Dollar on the defensive, a July rate cut is a foregone conclusion
Official data on Friday showed that China’s exports fell 1.3% in June from a year ago while imports fell 7.3% in the same period versus -2% and -4.5% expected.
- Asian equities trimmed early losses towards the end of the week
- US stocks registered fresh all-time highs
- Dollar knocked down by Fed’s dovishness
- Euro rises despite a dovish ECB meeting minutes
- Markets expect the Fed to cut rates in July despite strong data
- Oil supported by lower US stockpiles, weather, geopolitics
Official data on Friday showed that China’s exports fell 1.3% in June from a year ago while imports fell 7.3% in the same period versus -2% and -4.5% expected. In the first half of the year, China’s total trade with the U.S. was down 9%. Meanwhile, gross domestic product in Singapore fell 3.4% in the second quarter versus -0.1% expected. Compared with a year earlier, GDP grew 0.1% in the second quarter — the slowest year-on-year growth since the second quarter of 2009. Nevertheless, Asian stocks rose on Friday though mainly posted losses on a weekly basis as economic concerns overweighed bullishness from expectations of monetary policy easing by major global central banks. The regional markets were under pressure in the first part of the week as strong US jobs data dented investor optimism over a rate cut by the Federal Reserve. However, the indices managed to trim losses on Thursday and Friday but failed to turn positive on the week.
U.S. equities closed at a record high for a second straight day on Friday, and recorded a second consecutive weekly advance, as investors remained cautiously optimistic about prospects for easier monetary policy, despite a bigger-than-expected rise in inflation. Earlier, the rally in U.S. stocks lost some steam after President Donald Trump tweeted a complaint that China is “letting us down” by not buying U.S. farm products. Health-care shares gained after the Trump administration pulled the plug on a proposed overhaul of drug rebates. The major indexes passed multiple resistance levels and posted solid gains last week week amid testimony from Powell signaling that a rate cut was coming. The Dow closed above 27,000 for the first time on Thursday. The index closed the week 1.5% higher. The S&P 500 rose 0.8% and the Nasdaq ended the week up 1%. According to the CME Group’s FedWatch tool, market expectations for lower rates in July currently stand at 100%. At that, traders are pricing in a 20% chance of the Fed cutting by 50 basis points. As a reminder, the Fed’s next meeting is scheduled for July 31.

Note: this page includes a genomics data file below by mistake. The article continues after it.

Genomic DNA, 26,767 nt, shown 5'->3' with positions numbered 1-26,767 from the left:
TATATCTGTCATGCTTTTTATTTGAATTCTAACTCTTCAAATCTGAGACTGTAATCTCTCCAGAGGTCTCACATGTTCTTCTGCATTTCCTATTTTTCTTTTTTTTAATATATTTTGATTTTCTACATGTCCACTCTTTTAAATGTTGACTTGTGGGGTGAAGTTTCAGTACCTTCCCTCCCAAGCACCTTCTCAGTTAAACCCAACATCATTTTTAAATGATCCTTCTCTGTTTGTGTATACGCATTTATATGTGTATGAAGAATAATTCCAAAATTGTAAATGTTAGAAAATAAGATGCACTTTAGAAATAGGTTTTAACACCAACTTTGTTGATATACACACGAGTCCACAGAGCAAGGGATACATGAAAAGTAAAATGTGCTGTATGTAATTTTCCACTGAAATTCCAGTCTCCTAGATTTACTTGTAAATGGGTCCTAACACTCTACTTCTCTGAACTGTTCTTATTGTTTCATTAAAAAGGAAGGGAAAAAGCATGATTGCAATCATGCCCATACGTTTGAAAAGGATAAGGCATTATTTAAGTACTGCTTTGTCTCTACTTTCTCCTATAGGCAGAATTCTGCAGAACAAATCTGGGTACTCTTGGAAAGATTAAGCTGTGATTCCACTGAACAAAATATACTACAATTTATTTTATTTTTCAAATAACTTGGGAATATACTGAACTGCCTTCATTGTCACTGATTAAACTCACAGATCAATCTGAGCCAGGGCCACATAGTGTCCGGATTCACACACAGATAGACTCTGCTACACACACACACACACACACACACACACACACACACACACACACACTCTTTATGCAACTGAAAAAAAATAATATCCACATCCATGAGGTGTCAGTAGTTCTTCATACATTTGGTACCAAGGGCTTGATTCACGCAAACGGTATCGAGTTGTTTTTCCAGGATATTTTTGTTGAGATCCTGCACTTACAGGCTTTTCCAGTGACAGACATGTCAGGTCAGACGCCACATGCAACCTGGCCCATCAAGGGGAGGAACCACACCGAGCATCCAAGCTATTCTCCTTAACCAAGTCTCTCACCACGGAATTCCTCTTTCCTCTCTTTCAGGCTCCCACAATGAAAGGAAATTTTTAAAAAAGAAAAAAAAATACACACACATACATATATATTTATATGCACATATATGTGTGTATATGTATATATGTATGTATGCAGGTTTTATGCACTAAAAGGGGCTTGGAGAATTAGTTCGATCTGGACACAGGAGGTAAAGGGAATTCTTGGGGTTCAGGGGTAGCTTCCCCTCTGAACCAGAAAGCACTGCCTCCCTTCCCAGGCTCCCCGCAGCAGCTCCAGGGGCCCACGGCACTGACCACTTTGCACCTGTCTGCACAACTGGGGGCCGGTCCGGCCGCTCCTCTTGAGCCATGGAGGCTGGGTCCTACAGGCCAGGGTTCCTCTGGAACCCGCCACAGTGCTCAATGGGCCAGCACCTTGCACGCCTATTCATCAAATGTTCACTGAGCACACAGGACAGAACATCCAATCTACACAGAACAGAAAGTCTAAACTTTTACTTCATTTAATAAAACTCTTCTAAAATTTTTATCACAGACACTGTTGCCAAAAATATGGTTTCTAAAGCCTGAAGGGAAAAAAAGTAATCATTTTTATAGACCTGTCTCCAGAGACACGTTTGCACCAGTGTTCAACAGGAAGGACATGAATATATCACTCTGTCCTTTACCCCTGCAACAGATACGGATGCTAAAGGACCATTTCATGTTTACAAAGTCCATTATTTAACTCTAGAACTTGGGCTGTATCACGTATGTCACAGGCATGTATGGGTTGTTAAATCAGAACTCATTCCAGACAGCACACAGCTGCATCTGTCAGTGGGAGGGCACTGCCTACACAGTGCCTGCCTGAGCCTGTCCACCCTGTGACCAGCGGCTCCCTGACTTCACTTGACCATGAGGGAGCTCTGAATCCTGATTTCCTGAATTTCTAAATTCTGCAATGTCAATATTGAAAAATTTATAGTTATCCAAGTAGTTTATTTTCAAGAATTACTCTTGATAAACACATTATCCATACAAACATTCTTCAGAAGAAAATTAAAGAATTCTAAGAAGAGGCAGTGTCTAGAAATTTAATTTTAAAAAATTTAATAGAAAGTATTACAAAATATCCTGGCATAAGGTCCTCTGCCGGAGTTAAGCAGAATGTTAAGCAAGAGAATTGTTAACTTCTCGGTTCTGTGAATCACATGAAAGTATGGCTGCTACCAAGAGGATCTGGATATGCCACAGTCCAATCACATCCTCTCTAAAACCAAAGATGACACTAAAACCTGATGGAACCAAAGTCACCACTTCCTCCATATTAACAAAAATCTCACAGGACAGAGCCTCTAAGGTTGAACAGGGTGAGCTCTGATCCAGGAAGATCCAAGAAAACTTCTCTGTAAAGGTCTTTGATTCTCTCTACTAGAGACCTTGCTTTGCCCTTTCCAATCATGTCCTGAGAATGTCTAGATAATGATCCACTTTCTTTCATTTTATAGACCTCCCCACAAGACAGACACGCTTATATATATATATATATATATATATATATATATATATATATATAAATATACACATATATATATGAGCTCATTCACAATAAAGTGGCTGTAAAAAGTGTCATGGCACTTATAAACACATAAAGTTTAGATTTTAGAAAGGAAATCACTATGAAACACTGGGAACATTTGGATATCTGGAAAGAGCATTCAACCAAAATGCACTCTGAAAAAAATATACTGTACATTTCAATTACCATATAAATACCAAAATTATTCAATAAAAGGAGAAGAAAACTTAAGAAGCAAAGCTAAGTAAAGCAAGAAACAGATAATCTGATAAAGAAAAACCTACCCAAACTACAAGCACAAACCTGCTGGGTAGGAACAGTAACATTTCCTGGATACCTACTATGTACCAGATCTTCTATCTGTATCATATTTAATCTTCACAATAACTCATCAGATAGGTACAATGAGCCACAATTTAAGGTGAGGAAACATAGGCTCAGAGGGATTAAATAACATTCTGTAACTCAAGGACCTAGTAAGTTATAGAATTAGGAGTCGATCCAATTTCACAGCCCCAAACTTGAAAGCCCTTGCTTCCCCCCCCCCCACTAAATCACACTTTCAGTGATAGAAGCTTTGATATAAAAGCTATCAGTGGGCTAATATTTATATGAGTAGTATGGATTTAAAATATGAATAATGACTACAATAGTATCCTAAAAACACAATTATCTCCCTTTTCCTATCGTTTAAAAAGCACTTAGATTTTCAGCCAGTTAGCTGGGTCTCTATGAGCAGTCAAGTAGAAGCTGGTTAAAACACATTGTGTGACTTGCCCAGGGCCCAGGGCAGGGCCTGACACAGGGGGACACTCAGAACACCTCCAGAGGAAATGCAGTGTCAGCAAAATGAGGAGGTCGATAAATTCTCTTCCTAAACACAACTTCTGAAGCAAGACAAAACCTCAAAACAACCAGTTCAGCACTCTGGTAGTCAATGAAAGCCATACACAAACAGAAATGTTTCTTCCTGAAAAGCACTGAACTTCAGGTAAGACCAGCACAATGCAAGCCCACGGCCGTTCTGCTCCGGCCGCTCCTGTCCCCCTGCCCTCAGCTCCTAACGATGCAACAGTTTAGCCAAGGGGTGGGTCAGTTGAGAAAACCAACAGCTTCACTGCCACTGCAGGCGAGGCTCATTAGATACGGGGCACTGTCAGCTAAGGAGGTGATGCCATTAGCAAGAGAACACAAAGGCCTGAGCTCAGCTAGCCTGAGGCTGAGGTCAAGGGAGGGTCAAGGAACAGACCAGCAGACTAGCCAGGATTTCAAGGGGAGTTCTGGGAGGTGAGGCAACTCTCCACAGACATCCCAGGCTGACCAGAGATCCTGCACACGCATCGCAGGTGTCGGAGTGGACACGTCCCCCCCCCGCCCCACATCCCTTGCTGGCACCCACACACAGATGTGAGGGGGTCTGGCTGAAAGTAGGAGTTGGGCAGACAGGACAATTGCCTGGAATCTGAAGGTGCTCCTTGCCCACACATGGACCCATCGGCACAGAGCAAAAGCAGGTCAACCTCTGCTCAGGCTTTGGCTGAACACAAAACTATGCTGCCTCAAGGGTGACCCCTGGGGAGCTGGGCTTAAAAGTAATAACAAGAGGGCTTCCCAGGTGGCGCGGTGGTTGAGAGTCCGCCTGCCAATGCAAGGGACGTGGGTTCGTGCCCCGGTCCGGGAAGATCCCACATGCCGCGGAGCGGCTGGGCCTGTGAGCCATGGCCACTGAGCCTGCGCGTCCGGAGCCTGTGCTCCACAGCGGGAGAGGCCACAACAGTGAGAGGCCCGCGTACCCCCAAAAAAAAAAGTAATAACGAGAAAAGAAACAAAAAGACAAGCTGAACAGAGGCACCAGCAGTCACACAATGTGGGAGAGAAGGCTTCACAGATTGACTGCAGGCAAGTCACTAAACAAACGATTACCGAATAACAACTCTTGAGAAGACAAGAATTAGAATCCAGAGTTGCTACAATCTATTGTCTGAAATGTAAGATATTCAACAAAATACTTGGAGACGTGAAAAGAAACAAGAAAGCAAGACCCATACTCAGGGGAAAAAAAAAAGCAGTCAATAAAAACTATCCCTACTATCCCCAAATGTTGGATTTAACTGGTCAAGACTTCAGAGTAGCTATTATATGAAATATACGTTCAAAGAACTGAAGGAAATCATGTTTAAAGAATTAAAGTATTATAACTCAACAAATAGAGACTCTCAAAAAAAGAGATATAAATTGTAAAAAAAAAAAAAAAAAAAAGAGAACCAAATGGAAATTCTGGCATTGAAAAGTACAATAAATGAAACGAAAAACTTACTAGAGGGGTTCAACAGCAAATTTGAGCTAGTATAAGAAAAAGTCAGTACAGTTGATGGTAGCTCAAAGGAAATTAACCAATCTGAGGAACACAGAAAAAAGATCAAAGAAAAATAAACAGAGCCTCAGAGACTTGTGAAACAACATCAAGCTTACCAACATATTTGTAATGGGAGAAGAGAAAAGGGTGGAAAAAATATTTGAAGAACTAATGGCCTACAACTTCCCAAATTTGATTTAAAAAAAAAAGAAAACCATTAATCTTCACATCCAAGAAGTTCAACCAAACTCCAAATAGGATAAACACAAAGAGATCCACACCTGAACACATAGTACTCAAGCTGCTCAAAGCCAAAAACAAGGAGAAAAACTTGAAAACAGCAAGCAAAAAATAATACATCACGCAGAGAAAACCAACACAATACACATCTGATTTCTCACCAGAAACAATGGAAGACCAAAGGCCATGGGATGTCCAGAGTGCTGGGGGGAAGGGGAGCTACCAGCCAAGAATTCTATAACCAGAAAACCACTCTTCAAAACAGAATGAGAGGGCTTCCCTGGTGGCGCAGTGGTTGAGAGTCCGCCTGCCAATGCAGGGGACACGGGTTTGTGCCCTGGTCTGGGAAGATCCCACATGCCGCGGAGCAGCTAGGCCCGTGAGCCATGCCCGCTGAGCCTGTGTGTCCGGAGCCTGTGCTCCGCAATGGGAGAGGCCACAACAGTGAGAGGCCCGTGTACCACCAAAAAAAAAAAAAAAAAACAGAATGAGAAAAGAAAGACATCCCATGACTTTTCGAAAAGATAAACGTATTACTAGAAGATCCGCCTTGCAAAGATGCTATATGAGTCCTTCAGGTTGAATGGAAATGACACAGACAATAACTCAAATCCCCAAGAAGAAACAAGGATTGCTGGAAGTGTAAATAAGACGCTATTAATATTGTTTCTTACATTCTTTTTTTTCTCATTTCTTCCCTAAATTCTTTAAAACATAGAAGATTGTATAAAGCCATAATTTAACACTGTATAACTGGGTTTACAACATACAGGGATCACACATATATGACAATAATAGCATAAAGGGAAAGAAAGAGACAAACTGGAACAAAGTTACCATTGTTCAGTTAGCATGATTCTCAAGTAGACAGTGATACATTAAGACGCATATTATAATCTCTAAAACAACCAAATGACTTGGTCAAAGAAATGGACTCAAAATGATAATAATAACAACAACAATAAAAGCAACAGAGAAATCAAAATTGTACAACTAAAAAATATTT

At the start of the week, the dollar maintained the bullish bias as traders continued to digest strong employment data. But the selling pressure reemerged after Powell’s dovish comments, and the US currency finished the trading week on the defensive, and even strong inflation data failed to prevent the sell-off. It looks like that a July rate cut is now a foregone conclusion as Powell sounded far more dovish than expected and FOMC minutes suggested that many members of the committee were open to monetary policy softening. Meanwhile, U.S. underlying consumer prices increased by the most in nearly 1-1/2 years in June. The consumer price index excluding volatile components rose 0.3% last month. That as the largest increase since January 2018 and followed four straight monthly gains of 0.1%. But the greenback failed to recover on strong data as the report didn’t change expectations the Federal Reserve will cut interest rates this month. Against this backdrop, recovered from lows around 1.12 and finished the week at 1.1270. At the same time, the pair failed to challenge the 1.13 barrier and showed only a limited ascent as some weak economic updates and a dovish ECB meeting minutes shifted sentiment to the negative. On the data front, German exports and industrial production were up slightly in May, Euro zone investor morale by Sentix fell further in July, German wholesale prices dropped -0.5% versus 0.3% in the previous month, while euro area industrial production was up by 0.9% last month. Meanwhile, the ECB meeting minutes showed that the central bank is ready for additional policy easing. At that, easing expectations in Europe will likely continue to cap the upside in the EURUSD pair despite the dollar is under pressure from a dovish shift in the Federal Reserve’s monetary policy.
Oil prices moved up in the weekly charts, with Brent registered a late-May high at $67.63 though finished below the $67 barrier. The market rose due to a sharp decline in the US crude inventories and concerns over US Gulf of Mexico production ahead of Tropical Storm Barry, as well as tensions surrounding Iran after an attempt to block a British-owned tanker in the Strait of Hormuz. Brent got a good lift from inventory data. The EIA report revealed that crude inventories plunged by 9.5 million barrels for the week ending Jul 5, more than 4.5 times what energy analysts had expected. The past week’s decline in oil inventories was the fourth in a row. Gasoline supplies fell 1.5 million barrels, also for its fourth successive weekly decline. Meanwhile, Baker Hughes on Friday reported that the number of active U.S. rigs drilling for oil fell by 4 to 784 this week. That followed a decline of 5 oil rigs a week earlier. In its monthly report, OPEC kept its modest global oil demand growth forecast at 1.14 million bpd for 2020, suggesting that the world would need 29.27 million bpd of crude from its 14 members in 2020, down 1.34 million bpd this year. IEA also suggested an oversupply forecast for 2020, with a 2.1 million bpd expansion from non-OPEC supply led by US shale producers.